A Root CNA may be a regional coordinator (such as a Computer Emergency Response Team [CERT]) or a domain publisher (such as an Information Sharing and Analysis Center [ISAC] representing a particular sector). A CNA may also be a mature research organization.
  1. The CNA must be an established distribution point or source for first-time product vulnerability announcements (which may concern their own products). In keeping with the CVE requirement to identify public issues, the CNA must only assign CVEs to security issues that will be made public. (Refer to the definition of  "vulnerability" in Appendix A for clarification on what products should and should not be considered when assigning a CVE ID.)
  1. The CNA must follow coordinated disclosure practices as determined by the community which they serve. Coordinated disclosure practices reduce the likelihood that duplicate or inaccurate information will be introduced into CVE.

4.2. CNA On-Boarding Process

  1. A candidate may be identified by a Root CNA, the Primary CNA, a member of the CVE Board, or they may approach the Root CNA, the Primary CNA, or a member of the CVE Board to request a CNA appointment.
  1. The candidate is reviewed to determine whether it is qualified by the appropriate Root CNA or the Primary CNA, hereinafter referred to as the vetting CNA, using the guidance in this section. A Root CNA is appropriate if the candidate fits within the domain of the Root CNA.
  1. The vetting CNA engages the candidate and shares information about becoming a CNA, including this document.
  1. The candidate assigns a primary and secondary POC for initial coordination with the vetting CNA.
  1. Anyone acting in a CVE analyst capacity at the candidate's organization will be given training by their vetting CNA, which will include:
  • Examples and exercises to work through with instruction and feedback;

  • Counting rules to review and follow. During this training, an initial block of CVE IDs will be allocated to the candidate for use with their training. This block will be allocated by the vetting CNA. The Primary CNA will provide guidance and templates to assist with the creation of examples and exercises.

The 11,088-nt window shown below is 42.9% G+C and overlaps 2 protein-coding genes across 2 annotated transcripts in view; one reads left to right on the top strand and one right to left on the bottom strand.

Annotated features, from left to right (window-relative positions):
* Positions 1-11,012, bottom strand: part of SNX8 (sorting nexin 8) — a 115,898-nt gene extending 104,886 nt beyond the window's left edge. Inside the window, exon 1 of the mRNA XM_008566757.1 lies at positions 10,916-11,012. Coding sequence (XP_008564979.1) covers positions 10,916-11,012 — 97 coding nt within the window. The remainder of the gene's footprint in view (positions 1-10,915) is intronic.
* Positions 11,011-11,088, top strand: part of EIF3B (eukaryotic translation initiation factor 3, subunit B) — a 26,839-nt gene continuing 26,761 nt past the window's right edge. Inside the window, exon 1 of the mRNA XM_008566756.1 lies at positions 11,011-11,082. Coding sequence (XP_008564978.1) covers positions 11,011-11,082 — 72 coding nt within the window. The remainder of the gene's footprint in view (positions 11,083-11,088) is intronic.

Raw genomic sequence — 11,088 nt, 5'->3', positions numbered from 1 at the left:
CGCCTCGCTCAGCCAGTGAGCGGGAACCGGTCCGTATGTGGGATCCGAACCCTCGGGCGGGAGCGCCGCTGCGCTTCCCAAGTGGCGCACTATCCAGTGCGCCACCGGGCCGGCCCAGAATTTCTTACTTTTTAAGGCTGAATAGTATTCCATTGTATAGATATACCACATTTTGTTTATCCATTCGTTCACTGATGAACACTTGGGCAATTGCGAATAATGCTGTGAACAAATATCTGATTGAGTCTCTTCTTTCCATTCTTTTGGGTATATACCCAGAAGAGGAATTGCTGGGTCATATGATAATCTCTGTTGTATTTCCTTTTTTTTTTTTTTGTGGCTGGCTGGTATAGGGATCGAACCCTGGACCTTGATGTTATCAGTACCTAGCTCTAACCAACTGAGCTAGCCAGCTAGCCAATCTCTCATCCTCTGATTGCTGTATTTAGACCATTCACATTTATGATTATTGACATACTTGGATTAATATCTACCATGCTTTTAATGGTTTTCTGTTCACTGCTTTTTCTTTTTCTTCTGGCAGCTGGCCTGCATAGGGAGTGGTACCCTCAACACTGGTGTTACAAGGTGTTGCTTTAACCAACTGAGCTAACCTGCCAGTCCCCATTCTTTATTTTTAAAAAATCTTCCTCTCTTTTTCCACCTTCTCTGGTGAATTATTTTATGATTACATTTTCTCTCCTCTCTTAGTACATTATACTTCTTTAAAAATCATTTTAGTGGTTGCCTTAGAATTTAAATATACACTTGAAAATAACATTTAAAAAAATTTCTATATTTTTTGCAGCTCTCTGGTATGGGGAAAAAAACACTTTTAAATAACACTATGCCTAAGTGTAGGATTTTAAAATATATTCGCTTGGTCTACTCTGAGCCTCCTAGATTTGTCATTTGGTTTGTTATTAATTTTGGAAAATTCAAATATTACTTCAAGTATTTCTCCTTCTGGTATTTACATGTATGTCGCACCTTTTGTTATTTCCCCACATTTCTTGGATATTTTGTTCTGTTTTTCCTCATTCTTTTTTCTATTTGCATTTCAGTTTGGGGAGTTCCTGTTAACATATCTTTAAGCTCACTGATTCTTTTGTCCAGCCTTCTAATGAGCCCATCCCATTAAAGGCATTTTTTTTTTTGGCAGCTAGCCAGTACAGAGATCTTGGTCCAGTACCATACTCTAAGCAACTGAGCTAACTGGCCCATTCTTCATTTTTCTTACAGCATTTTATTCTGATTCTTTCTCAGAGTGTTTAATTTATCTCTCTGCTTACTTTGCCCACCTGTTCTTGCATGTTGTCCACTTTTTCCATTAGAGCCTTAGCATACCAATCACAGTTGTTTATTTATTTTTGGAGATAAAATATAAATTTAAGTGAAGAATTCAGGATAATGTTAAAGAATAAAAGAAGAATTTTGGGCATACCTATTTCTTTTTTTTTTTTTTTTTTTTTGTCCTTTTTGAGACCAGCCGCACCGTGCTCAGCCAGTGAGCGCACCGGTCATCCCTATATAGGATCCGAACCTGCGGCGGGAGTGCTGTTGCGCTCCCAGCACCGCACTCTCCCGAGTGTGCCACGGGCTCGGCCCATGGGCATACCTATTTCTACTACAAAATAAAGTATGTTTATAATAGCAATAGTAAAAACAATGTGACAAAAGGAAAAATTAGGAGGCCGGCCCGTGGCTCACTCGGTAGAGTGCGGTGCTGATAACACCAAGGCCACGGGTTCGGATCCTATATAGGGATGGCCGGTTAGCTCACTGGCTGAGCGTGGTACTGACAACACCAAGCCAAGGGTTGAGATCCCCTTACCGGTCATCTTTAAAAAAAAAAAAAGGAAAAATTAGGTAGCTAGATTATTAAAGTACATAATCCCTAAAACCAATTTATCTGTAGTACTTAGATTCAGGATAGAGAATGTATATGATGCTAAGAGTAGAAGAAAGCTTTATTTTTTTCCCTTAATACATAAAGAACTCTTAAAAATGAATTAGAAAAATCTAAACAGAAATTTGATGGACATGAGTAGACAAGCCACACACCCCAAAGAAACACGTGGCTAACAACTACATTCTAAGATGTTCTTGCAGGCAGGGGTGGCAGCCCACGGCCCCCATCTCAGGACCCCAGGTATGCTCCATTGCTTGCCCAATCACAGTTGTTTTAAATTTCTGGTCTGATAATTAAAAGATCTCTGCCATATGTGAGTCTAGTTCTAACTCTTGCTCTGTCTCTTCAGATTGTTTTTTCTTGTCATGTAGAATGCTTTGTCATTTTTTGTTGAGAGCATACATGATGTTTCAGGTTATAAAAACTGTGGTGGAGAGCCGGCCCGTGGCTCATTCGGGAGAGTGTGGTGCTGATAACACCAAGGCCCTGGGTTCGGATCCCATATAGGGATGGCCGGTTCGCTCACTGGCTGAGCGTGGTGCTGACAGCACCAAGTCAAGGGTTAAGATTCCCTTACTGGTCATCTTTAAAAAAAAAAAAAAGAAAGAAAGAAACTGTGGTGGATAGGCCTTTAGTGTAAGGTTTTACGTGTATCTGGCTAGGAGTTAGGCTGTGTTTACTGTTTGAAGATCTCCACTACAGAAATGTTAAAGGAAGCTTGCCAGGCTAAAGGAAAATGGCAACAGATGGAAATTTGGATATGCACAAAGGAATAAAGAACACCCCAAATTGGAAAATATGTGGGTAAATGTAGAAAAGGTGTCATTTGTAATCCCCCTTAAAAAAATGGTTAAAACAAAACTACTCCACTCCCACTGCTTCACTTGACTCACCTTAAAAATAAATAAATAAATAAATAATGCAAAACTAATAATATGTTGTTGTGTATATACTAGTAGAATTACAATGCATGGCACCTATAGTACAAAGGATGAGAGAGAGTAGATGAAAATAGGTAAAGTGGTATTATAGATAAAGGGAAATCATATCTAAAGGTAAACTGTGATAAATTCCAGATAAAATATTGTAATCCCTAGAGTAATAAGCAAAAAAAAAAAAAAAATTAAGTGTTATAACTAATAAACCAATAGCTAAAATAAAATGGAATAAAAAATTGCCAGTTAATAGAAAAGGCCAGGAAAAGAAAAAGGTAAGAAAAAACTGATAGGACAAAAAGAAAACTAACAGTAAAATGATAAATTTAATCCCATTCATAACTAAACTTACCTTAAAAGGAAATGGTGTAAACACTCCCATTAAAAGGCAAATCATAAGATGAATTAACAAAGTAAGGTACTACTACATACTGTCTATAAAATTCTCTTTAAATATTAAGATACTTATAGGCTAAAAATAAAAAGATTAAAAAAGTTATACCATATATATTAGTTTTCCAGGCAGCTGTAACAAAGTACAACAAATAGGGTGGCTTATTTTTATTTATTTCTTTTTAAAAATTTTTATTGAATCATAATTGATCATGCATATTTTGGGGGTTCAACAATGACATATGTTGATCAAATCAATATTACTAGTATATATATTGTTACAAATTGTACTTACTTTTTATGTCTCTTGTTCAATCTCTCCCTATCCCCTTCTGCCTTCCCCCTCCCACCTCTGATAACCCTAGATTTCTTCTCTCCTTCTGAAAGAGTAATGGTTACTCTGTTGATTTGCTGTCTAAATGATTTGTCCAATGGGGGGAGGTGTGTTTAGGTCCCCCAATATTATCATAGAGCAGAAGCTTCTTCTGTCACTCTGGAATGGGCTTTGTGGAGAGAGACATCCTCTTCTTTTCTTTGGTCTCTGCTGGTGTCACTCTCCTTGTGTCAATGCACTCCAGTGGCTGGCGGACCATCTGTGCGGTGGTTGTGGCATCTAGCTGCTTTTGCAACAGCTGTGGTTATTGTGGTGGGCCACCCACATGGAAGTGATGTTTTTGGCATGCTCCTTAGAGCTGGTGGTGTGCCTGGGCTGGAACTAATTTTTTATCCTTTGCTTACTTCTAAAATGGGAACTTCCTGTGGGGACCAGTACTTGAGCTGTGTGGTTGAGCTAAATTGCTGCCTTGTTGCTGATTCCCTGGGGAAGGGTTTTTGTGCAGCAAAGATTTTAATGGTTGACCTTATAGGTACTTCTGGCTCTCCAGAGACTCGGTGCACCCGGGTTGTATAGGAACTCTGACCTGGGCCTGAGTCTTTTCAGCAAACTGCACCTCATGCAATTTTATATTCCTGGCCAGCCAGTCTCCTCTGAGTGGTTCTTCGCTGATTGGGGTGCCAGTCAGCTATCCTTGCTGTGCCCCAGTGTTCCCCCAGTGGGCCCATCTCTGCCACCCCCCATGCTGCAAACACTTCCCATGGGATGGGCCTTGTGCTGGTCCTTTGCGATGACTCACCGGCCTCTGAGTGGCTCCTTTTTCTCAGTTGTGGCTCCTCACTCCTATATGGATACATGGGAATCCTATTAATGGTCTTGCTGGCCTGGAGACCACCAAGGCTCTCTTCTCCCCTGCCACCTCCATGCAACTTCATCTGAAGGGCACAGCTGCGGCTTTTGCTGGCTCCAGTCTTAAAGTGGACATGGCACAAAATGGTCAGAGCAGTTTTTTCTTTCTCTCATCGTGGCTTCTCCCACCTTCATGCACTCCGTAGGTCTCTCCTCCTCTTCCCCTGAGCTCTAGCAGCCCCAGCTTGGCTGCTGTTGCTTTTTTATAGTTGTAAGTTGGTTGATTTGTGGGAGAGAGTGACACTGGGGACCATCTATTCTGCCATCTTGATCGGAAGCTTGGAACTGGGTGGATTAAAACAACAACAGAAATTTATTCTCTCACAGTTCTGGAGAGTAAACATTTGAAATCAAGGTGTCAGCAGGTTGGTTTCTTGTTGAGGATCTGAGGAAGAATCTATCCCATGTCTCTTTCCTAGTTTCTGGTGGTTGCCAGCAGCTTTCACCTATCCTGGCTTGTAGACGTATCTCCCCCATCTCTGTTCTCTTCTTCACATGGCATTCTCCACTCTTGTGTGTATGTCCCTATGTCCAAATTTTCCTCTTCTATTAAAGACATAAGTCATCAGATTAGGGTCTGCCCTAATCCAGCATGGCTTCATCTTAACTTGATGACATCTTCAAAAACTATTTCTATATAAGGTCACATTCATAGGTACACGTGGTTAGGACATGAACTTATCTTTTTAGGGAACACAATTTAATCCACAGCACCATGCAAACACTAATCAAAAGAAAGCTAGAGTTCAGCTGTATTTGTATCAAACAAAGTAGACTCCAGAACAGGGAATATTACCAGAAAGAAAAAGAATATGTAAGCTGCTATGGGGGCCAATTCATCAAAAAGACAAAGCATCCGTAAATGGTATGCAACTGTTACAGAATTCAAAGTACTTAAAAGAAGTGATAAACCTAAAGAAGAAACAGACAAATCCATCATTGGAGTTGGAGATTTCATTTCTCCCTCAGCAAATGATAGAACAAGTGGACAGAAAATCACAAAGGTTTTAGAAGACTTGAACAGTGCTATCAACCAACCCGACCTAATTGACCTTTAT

1. The candidate will document how CVE processes will be integrated into their operations.
  • The candidate's documentation will include how they will process new requests for CVE IDs, internally and externally. If the candidate will process external CVE assignment requests, processes to submit requests will be documented for public release.

  • All documentation will be shared with the vetting CNA and may also be shared publicly by the candidate.
  1. The vetting CNA will review the candidate's documentation and work with the candidate to address any issues in their processes that may conflict with the established CNA rules.
  1. The vetting CNA allocates the candidate a block of CVE IDs to assign.
  1. The candidate's POCs are added to the appropriate communications channels.
  1. After successfully completing the above, required steps, the candidate enters operational mode and is now considered a CNA. If the CNA was added by a Root CNA, the Root CNA notifies the Primary CNA.
  1. The Primary CNA updates public documentation to include the new CNA and makes public announcements introducing the new CNA. Any changes in a CNA's program, including staff changes or process changes, must be documented and shared with the CVE Program through a CNA's Root CNA or the Primary CNA.
Contacting MITRE to Become a CNA:

After reviewing the "CVE Numbering Authorities (CNA) Rules" document and the information above, please use the CVE Request web form and select "Other" from the dropdown menu to contact us about becoming a CNA.

Page Last Updated or Reviewed: February 03, 2017